The talent shortage within the healthcare sector is real. Meeting the demands of your patients is already consuming, so when you are dealing with a talent shortage as a health organisation it becomes all the more important to look outside of the sector to bridge that gap. Aemilia Lovatt, a Principal Consultant in Berwick Partners’ Healthcare Practice, explains further.
Healthcare, both public and private, has long been a sector which has been under resourced, not only financially, but from a people perspective. The NHS has fared somewhat better in that it attracts those who choose a vocational career, and whose personal DNA lies at the heart of supporting and caring for others. The independent sector however, which has largely been borne out of supporting the NHS, has not been a ‘go to’ option for graduates or more senior professionals as it has a reputation for poor pay and attracts bad press.
With an ageing population and rising demand for healthcare services, the need for healthcare professionals for the independent sector continues to grow significantly, with sub-sectors such as social care growing at an exponential rate and becoming ever more sophisticated. Now valued at £50billion, with an expectation for constant year on year growth and demand outstripping workforce supply, the independent healthcare sector is experiencing a marked increase in demand for individuals, and a need to look beyond the traditional pools of talent to those outside the sector.
More often than not, those who do choose a healthcare career do so as a result of first-hand experience of poor care, typically with an older relation, or by reaching a point in their career where social responsibility plays a bigger part than financial remuneration. Martin Jones, CEO of leading home care company, Home Instead Senior Care, was driven by these very factors as he recollects: "The passing of my father made me think of what I wanted to do and the value of my work – this led me into social care, where I knew my skills and experience were transferrable. I really wanted to do something which wasn’t about profit but made a difference to the lives of others.”
Barriers to entry
But there are also barriers to entry which, to an employer and prospective employee, can seem insurmountable. The heavy regulation and personal responsibility for services which stems from that is not to be taken lightly, and this requires organisational support and development. In addition, the healthcare system is complex, as are individuals’ conditions. The sector is also subject to an increasingly demanding client group as patients demand choice and a higher degree of personalised care. Martin’s approach to ease his transition was achieved by focusing his attention on his team: “It’s so important to spend time to get to know the people and culture within the new environment. But people are people and teams are teams. If you look after your people, train them well, you and your business will be successful – this is the same in any sector.”
Our cross-sector reach at Berwick Partners provides a strong platform with which to address this demand for talent, and many clients have experienced success in appointing beyond health and social care. Not only does this initiative bring in new talent and different perspectives, it also enables diversity to flourish and Martin agrees: “For me, the advantage was all down to perspective and experience. I brought a new perspective to the problems and challenges the business was facing and utilised my experience to overcome them. I don’t remember there being a main challenge, just opportunities to shape the business and the sector. I think people like to over complicate what we do. As long as you are putting your team and your clients at the heart of the business, you will succeed.”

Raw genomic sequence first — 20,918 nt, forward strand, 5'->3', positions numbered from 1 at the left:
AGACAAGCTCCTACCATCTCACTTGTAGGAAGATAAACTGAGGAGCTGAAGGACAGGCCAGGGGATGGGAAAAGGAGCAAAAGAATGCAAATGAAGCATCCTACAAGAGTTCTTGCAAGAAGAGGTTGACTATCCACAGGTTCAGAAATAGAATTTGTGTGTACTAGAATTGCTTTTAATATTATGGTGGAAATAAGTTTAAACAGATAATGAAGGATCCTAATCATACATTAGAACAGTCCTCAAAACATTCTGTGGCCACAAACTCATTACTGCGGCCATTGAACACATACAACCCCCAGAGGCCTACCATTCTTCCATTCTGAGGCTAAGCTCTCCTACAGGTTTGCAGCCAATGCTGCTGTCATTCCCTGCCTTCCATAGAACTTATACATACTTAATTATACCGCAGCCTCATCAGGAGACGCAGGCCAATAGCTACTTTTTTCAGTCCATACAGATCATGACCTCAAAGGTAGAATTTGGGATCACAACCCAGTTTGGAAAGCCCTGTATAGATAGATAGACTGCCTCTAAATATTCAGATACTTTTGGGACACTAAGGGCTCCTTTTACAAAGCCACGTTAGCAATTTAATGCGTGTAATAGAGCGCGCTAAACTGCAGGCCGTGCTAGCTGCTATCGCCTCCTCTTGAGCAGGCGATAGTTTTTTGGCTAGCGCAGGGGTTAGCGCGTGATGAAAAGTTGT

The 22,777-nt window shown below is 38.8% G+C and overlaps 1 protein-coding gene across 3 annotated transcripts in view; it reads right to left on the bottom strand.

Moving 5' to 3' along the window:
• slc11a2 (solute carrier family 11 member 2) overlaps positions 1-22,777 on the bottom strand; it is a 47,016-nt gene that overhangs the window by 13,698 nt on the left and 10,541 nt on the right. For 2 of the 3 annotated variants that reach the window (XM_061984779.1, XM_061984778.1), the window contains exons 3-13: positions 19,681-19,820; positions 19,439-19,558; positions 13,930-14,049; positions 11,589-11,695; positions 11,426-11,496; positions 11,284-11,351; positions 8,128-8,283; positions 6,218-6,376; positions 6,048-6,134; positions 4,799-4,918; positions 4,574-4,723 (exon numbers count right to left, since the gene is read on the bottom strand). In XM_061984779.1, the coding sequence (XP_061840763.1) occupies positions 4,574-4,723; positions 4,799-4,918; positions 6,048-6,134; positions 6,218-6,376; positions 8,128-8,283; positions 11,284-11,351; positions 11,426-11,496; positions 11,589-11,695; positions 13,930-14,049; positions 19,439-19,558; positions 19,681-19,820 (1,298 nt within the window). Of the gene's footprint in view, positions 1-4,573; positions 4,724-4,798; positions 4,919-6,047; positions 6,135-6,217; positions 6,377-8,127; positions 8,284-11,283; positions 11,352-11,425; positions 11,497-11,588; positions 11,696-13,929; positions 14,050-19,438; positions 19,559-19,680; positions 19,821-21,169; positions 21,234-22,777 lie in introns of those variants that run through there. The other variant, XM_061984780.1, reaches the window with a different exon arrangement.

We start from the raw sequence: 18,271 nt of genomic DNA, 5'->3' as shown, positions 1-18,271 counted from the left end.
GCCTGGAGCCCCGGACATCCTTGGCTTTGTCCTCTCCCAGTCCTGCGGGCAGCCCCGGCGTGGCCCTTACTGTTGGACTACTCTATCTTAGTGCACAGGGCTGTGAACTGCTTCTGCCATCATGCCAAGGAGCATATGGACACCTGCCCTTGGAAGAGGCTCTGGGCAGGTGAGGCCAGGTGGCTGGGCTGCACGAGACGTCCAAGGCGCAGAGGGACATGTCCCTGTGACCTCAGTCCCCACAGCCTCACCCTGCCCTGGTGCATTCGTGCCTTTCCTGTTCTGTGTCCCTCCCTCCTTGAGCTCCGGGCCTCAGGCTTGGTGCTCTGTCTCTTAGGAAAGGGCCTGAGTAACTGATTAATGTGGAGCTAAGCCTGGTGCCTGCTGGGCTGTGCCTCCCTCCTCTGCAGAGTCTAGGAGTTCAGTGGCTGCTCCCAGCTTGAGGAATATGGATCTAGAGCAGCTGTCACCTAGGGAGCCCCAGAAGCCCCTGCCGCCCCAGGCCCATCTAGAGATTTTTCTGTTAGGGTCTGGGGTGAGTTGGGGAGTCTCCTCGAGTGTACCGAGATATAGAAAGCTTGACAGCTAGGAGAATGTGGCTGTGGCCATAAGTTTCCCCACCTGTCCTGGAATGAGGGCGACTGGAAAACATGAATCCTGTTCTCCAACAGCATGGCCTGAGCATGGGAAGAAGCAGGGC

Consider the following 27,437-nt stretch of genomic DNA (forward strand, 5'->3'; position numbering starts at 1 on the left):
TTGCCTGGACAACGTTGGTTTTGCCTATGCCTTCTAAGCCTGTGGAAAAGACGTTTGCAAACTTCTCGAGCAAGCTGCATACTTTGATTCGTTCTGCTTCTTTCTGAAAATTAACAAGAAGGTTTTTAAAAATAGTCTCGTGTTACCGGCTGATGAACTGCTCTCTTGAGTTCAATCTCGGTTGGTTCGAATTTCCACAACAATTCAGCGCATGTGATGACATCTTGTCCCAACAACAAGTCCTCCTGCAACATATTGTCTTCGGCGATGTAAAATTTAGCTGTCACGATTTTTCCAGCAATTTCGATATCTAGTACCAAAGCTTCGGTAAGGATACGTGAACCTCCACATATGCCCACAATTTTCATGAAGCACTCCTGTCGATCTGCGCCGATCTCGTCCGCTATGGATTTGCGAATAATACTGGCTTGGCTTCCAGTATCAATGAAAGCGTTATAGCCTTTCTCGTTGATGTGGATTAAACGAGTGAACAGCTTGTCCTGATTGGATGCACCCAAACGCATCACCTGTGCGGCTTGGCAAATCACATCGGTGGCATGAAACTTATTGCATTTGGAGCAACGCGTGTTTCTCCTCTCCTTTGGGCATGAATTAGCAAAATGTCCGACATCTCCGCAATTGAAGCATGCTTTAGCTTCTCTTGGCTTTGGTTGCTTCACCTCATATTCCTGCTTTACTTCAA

Beyond the challenge for individuals and organisations to consider outside ‘out of sector roles’, there is also an onus on your recruitment partner to realise and effect these key transitions by thinking laterally. A theme we hear regularly from our clients is that they see the same candidates ‘churned’ again and again for their appointments. We have a distinct advantage in addressing this criticism given our breadth of sector coverage and our employment of experienced consultants whose sector awareness breaches this blinkered view. We see each new search as unique, an opportunity to challenge and present a truly diverse group of candidates. This point is also echoed by Martin: ‘‘If you’re looking to move to a new sector, don’t give up. Keep focussed on your abilities and experience and shape them for the sector. Don’t let recruiters put you in a ’box’ – it’s easy to label people as a retailer/banker etc but focus on what skills and experiences are transferrable into the sector you are applying for.”
Given this, what should employers bear in mind when considering a candidate with no prior healthcare sector experience?
When selecting out of sector candidates for health and social care organisations, the key to success is finding a strong values fit. Cultural identity with the sector is the most critical aspect to achieve – there needs to be a real desire on the part of the individual to want to bring improved patient care and to make a real difference; a bit trite perhaps but non-negotiable. Martin’s view is to “Keep an open mind. Look at the person and the values they would bring to the organisation. You can train someone with the skills they need, but you can’t train the passion they can bring to the sector. You can’t train life skills which are crucial to success in the health and social care sector.”
And finally, Martin’s advice to those looking to make a similar move – “Keep going, stay focussed and never accept no. The emotional rewards are immense and the level of satisfaction unparalleled – find a way to make the move!”